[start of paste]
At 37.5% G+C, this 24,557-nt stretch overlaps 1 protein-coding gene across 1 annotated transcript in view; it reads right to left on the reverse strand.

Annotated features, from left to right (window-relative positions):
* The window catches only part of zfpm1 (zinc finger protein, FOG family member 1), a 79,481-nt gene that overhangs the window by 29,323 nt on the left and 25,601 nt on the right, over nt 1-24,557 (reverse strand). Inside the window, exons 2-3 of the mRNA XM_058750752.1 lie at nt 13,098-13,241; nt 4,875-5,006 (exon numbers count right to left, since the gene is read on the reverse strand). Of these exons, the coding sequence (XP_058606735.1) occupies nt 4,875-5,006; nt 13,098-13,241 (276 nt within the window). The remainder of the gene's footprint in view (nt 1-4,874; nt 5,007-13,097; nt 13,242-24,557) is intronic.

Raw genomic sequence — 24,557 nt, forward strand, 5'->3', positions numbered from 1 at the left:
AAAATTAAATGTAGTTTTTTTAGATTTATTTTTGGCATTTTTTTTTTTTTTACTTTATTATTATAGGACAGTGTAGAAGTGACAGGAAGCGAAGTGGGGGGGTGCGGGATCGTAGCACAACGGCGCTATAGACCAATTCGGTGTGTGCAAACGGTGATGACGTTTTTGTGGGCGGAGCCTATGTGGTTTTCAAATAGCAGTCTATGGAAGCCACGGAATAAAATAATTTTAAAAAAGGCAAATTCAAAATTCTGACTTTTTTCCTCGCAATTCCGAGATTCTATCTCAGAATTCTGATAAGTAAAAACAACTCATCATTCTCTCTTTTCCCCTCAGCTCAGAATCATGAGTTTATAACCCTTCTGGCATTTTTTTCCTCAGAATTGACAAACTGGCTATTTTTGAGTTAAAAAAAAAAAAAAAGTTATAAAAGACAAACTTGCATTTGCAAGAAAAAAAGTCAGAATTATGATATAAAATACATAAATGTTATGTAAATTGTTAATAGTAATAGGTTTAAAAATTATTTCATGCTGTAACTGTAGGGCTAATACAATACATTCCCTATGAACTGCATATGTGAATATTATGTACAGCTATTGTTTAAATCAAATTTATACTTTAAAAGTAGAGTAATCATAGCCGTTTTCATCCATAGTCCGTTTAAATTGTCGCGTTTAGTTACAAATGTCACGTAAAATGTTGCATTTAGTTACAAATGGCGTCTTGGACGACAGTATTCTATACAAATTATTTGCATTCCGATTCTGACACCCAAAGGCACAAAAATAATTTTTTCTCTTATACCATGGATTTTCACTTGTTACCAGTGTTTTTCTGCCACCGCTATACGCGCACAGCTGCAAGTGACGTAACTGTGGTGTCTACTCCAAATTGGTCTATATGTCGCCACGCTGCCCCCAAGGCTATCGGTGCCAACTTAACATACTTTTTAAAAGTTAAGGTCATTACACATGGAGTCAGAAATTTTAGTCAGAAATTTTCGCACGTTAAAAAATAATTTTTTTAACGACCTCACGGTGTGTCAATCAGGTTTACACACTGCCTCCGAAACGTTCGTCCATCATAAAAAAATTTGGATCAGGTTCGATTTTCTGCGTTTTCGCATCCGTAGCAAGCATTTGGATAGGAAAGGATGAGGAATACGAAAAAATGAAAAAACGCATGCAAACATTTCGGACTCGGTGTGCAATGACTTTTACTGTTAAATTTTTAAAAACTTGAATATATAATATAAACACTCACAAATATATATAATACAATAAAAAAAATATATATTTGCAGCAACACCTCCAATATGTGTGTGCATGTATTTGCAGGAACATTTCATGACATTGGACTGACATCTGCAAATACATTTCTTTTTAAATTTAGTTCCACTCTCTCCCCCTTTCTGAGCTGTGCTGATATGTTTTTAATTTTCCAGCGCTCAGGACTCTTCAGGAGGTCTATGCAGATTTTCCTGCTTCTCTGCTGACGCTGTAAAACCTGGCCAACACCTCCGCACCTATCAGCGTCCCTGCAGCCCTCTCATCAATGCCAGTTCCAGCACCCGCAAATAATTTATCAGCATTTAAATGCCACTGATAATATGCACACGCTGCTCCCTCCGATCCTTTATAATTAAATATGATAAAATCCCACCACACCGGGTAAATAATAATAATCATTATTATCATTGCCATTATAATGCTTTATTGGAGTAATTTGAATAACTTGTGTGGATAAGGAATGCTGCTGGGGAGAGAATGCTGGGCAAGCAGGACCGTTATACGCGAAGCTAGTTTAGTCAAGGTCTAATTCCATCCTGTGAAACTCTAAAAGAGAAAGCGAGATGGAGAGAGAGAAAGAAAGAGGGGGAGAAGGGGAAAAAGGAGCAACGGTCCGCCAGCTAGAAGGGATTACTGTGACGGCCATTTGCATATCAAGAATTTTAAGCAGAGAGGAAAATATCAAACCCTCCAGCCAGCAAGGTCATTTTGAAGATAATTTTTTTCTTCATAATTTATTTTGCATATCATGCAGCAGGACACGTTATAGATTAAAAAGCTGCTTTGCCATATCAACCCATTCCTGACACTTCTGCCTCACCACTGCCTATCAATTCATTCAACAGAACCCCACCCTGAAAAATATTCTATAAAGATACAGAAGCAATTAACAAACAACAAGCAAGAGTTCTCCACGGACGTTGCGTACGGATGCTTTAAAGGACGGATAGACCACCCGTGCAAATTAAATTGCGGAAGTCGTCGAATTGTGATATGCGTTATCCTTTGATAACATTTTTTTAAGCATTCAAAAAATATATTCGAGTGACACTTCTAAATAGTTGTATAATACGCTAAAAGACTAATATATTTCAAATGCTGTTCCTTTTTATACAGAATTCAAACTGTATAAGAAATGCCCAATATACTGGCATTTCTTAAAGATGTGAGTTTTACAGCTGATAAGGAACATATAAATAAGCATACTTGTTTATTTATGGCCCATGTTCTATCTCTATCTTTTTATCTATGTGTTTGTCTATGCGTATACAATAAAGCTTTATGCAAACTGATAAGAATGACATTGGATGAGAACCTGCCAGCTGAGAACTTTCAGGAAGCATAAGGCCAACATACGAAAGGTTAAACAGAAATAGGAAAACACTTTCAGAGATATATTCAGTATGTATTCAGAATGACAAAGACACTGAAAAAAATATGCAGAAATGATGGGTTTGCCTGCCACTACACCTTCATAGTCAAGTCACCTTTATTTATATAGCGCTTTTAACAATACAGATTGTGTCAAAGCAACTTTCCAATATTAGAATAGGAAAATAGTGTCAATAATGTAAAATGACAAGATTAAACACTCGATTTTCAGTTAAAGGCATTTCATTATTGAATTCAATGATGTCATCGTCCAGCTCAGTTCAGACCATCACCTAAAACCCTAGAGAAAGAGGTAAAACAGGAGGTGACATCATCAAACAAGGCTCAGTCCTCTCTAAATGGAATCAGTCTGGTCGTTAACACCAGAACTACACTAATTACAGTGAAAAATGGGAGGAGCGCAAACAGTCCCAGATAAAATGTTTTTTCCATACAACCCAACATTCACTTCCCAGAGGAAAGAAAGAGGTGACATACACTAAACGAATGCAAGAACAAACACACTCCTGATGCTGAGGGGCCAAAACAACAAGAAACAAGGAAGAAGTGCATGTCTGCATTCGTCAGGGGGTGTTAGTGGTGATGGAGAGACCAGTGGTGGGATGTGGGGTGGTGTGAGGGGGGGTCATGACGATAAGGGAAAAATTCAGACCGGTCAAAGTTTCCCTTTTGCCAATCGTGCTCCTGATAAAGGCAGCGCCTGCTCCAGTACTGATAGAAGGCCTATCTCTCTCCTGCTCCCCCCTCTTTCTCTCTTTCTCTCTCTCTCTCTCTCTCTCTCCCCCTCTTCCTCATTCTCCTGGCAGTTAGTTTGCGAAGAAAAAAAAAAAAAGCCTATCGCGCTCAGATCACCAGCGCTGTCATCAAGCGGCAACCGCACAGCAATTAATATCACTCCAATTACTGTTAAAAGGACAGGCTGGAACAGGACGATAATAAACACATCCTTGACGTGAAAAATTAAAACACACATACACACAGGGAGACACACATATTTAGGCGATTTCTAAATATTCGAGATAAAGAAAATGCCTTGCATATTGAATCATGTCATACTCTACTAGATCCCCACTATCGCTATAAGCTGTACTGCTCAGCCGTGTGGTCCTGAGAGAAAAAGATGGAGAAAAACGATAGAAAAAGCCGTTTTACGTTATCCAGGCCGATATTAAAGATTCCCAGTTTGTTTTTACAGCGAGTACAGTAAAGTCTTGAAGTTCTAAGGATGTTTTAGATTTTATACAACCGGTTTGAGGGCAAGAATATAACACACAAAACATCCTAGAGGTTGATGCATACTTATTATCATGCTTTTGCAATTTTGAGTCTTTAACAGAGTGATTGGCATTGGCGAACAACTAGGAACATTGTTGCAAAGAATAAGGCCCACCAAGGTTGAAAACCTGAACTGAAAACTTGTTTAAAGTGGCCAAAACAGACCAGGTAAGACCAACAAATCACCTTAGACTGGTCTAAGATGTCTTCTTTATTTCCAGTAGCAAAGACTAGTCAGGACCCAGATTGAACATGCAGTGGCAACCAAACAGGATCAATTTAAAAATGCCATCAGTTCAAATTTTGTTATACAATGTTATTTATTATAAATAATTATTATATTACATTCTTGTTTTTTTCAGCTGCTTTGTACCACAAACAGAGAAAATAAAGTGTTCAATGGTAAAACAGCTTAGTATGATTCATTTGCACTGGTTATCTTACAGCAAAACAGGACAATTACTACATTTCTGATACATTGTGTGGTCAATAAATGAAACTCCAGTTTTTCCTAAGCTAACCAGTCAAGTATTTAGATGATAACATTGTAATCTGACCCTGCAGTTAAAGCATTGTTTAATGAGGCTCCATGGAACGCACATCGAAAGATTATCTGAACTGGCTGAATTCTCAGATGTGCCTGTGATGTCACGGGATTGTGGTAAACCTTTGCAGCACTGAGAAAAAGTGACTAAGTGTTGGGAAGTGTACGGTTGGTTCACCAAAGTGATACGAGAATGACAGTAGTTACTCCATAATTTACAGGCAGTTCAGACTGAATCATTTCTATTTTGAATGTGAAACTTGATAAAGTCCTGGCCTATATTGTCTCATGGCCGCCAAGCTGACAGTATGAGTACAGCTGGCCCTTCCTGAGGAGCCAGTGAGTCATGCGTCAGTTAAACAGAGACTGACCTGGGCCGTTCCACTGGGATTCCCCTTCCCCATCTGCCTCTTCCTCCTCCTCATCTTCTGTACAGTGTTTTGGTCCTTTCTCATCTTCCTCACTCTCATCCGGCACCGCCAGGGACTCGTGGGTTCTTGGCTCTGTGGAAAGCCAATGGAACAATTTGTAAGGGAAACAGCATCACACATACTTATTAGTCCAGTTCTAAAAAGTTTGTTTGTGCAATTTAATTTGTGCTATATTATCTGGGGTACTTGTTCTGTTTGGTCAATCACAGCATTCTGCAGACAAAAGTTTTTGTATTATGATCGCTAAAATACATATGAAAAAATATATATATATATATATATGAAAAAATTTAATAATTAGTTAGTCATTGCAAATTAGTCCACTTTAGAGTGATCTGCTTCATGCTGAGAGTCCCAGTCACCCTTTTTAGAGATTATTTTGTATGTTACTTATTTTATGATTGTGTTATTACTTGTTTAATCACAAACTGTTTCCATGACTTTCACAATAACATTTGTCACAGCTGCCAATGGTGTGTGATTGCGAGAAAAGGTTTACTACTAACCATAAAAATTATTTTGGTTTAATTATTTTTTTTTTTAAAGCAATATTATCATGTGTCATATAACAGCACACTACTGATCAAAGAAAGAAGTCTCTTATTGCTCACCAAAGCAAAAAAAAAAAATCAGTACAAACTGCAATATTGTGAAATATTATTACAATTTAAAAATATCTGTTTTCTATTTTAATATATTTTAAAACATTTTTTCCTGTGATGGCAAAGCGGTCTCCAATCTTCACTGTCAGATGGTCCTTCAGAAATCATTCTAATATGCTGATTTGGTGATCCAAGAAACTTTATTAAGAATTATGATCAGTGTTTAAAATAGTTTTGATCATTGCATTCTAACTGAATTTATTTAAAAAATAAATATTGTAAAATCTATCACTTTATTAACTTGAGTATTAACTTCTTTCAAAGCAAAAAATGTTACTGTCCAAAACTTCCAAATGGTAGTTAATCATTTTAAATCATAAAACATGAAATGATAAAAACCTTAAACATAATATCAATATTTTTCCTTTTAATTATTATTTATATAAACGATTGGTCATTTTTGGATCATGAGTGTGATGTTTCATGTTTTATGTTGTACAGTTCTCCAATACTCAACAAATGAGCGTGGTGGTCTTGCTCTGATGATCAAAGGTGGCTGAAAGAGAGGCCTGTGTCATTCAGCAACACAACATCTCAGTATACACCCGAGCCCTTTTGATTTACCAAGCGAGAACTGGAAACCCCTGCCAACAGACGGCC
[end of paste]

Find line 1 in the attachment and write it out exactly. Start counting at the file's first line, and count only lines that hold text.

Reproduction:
At 37.5% G+C, this 24,557-nt stretch overlaps 1 protein-coding gene across 1 annotated transcript in view; it reads right to left on the reverse strand.